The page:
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VIDEO: Andexanet alfa effectively reverses factor Xa anticoagulant

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Andexanet alfa will boost factor Xa inhibitor use

Treatment with andexanet alfa produced good or excellent hemostasis in 83% of patients in the ANNEXA-4 study, which is what matters when patients are bleeding. Clinicians want to know that you can restore coagulation to a level where you can stop bleeding, and that’s what the results show.

The lack of a reversal agent until now for direct-acting factor Xa inhibitor drugs has probably been a modest but real obstacle to widespread adoption of these agents. We can look at the example of another new oral anticoagulant, dabigatran (Pradaxa), which works by a different mechanism, specifically by inhibiting thrombin. After a reversal agent for dabigatran, idarucizumab (Praxbind) received Food and Drug Administration approval and became available in late 2015, an uptick in dabigatran prescriptions occurred. That experience shows that patients and providers want the safety net of a reversal agent. They want to know that, if there is bleeding or need for urgent surgery, there is a way to facilitate restoration of hemostasis.

It’s the same with direct factor Xa inhibitors: Some patients are concerned about the lack of a reversal agent, and having such an agent may help increase access to these agents for such patients. I think that, once andexanet becomes available for routine U.S. practice, we’ll see an uptick in prescribing of direct factor Xa inhibitors. Also, some patients who have opted for treatment with warfarin will switch to a safer class of drugs, the direct factor X a inhibitors. A myth exists that reversal agents can easily negate the anticoagulant effect of warfarin. The reality is that, despite having treatments that reverse warfarin’s effect, this is often not an easy process in actual practice.

On the safety side, there was no indication in the ANNEXA-4 results of rebound thrombosis with andexanet alfa treatment. Patients receiving a direct factor Xa inhibitor are prothrombotic – that’s why they are on an anticoagulant – so their risk for a thrombotic event is always there, especially when they are not fully anticoagulated, such as when a reversal agent is administered. We need to look to restarting treatment with an anticoagulant because these patients have a high thrombotic risk.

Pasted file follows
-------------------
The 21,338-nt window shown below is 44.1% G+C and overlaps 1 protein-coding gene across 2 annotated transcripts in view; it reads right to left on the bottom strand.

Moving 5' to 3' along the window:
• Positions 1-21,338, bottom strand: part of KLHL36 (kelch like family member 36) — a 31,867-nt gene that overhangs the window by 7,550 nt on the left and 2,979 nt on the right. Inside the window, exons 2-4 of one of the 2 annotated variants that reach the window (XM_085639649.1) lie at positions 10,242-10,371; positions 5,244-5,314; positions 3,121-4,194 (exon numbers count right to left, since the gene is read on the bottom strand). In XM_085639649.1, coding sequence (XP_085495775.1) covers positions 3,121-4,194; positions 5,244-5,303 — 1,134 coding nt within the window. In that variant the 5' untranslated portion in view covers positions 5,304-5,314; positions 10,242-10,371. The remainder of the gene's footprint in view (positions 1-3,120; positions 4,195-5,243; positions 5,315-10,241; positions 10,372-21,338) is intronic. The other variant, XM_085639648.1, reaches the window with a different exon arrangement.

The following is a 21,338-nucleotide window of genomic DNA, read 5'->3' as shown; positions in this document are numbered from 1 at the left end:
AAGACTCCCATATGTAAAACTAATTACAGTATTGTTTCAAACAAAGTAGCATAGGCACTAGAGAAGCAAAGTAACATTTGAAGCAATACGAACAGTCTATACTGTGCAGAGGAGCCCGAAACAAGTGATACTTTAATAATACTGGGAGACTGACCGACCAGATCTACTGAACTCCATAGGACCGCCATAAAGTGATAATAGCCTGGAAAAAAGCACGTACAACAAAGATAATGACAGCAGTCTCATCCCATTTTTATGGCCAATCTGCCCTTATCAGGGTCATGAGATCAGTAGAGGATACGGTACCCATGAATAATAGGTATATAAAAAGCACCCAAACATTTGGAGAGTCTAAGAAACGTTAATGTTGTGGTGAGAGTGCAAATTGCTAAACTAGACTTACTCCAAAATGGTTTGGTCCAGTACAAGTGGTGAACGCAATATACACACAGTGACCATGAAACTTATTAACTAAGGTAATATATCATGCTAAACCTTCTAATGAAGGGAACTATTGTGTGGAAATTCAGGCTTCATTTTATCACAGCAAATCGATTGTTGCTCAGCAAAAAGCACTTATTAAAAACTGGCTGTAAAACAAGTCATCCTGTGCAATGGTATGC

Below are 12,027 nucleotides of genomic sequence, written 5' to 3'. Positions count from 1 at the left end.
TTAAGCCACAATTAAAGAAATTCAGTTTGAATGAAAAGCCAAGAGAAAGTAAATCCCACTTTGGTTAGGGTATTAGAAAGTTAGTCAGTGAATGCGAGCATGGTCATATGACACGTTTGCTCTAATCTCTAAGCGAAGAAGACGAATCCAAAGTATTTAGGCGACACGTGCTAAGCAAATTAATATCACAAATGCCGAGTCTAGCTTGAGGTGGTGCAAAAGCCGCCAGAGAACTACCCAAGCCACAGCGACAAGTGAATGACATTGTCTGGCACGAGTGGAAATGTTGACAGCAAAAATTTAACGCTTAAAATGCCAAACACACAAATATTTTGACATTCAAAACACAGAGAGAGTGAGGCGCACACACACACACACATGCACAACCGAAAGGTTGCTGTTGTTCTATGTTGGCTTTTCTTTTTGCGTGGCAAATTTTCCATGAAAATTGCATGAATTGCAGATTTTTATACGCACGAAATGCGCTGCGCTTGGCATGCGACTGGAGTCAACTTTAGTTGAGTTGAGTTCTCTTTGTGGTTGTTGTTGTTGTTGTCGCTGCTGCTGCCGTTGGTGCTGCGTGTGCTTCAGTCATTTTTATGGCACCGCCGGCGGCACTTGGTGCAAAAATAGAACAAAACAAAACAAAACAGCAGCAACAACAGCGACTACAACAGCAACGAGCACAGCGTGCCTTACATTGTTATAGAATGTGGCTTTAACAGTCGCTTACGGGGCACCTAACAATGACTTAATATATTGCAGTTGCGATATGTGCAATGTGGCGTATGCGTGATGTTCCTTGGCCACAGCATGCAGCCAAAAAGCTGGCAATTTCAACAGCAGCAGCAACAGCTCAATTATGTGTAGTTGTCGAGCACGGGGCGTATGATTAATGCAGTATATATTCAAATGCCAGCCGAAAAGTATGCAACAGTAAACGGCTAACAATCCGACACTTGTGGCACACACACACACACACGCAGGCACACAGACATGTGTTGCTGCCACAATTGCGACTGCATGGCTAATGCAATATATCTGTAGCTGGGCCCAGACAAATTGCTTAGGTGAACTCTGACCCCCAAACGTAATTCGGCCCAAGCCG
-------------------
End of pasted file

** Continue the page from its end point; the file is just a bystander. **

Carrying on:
Gregory Piazza, MD , is a cardiologist at Brigham and Women’s Hospital in Boston. He has been an advisor to Portola Pharmaceuticals, the company developing andexanet alfa, as well as to Bayer and Pfizer, and he has received research funding from Bristol-Myers Squibb, Janssen, and Daiichi Sankyo. He made these comments in an interview .



– Andexanet alfa, a new agent that reverses the anticoagulant effect of direct factor Xa inhibitors, showed an acceptable level of efficacy and safety in 227 patients who received the drug in the agent’s pivotal trial.

These results, which placed andexanet in the same ballpark for efficacy and safety as idarucizumab (Praxbind), approved in 2015 for reversing the anticoagulant dabigatran (Pradaxa), suggest that andexanet is likely on track for its own Food and Drug Administration marketing approval, Stuart Connolly, MD, said at the annual meeting of the American College of Cardiology.

Dr. Stuart Connolly Mitchel L. Zoler/MDedge News

Dr. Stuart Connolly

Portola Pharmaceuticals, the company developing andexanet alfa (AndexXa) previously announced that it expected Food and Drug Administration action on its marketing application by May 2018.

Andexanet reversal “has similar efficacy and safety as seen with other reversal agents” for other types of anticoagulants, said Dr. Connolly, a professor of medicine and an electrophysiologist at McMaster University in Hamilton, Ont. In the trial results he reported, andexanet treatment of patients who were bleeding while on treatment with a direct factor Xa inhibitor had an 83% rate of hemostatic efficacy and an 11% rate of thrombotic events. By comparison, idarucizumab, the FDA-approved reversal agent for the anticoagulant dabigatran, produced a 68% hemostatic efficacy and a 6% rate of thrombotic events in the idarucizumab pivotal trial, RE-VERSE AD (N Engl J Med. 2015 Aug 6;373[6]:511-20).


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